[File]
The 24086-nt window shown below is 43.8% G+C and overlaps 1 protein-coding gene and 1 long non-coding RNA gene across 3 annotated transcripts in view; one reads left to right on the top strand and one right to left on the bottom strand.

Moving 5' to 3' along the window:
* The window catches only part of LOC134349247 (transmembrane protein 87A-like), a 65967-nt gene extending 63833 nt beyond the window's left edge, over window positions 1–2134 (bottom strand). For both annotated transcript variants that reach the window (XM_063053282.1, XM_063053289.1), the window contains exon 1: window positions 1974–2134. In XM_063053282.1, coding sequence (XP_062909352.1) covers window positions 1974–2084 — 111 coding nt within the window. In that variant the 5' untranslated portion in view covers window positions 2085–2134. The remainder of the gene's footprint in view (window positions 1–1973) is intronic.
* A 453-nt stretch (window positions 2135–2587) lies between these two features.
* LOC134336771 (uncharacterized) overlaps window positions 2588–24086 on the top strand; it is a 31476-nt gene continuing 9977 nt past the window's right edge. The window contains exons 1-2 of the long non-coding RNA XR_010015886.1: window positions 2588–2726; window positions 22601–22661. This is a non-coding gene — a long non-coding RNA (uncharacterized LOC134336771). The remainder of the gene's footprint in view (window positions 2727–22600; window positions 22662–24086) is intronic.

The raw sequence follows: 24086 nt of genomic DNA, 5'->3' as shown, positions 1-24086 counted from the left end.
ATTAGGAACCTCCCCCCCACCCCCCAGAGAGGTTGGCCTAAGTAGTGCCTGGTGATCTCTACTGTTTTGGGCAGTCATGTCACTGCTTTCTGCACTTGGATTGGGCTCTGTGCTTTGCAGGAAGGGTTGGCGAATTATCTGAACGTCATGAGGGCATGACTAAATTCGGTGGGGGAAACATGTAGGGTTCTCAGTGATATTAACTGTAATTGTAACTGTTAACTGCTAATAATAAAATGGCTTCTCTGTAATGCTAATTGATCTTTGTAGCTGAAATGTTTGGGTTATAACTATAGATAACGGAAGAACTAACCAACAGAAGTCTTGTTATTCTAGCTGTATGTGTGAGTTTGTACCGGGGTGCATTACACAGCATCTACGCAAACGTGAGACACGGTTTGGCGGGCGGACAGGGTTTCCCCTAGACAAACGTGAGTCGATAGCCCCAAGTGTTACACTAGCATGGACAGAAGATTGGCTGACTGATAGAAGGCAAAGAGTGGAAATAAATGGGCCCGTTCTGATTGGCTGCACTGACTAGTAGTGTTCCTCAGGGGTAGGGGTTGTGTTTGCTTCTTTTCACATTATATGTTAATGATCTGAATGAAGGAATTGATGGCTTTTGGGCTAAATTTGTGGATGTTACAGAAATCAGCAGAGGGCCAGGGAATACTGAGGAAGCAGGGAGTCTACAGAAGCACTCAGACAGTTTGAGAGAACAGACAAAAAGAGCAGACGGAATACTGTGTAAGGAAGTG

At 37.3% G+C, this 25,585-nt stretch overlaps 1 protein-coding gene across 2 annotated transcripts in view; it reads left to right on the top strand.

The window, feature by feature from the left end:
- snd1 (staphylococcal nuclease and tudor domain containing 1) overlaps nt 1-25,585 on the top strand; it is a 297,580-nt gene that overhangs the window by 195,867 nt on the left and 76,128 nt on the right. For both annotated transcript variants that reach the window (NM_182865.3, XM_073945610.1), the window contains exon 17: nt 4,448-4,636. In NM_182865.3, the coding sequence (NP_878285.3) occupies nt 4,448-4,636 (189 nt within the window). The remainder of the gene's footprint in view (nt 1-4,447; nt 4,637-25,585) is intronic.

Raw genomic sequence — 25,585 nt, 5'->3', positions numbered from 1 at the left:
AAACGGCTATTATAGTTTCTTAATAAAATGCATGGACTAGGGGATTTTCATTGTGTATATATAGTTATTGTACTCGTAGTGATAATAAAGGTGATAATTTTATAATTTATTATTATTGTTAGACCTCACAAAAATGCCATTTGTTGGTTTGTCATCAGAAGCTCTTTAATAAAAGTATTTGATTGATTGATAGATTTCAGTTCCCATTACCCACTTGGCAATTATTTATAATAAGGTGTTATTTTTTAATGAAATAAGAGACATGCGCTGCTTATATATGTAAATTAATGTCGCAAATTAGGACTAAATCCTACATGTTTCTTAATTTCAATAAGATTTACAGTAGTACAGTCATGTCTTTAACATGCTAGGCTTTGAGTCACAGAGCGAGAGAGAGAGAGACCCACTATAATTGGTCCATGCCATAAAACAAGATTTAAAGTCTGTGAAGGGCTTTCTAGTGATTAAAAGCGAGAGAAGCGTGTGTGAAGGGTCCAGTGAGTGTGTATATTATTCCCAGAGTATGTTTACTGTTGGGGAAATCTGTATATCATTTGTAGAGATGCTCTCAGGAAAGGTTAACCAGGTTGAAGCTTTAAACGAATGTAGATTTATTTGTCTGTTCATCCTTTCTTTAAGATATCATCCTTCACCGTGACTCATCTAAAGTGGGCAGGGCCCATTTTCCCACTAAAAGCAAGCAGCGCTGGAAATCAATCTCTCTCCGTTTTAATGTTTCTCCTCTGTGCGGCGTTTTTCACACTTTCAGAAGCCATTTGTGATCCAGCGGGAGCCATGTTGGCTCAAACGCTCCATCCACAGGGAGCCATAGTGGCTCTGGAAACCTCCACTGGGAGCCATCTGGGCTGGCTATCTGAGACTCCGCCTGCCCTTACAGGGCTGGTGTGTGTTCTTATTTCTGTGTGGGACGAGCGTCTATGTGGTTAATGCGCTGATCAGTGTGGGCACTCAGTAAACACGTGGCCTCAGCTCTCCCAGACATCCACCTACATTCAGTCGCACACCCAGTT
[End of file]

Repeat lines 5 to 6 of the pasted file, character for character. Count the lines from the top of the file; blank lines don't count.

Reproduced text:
* LOC134336771 (uncharacterized) overlaps window positions 2588–24086 on the top strand; it is a 31476-nt gene continuing 9977 nt past the window's right edge. The window contains exons 1-2 of the long non-coding RNA XR_010015886.1: window positions 2588–2726; window positions 22601–22661. This is a non-coding gene — a long non-coding RNA (uncharacterized LOC134336771). The remainder of the gene's footprint in view (window positions 2727–22600; window positions 22662–24086) is intronic.

The raw sequence follows: 24086 nt of genomic DNA, 5'->3' as shown, positions 1-24086 counted from the left end.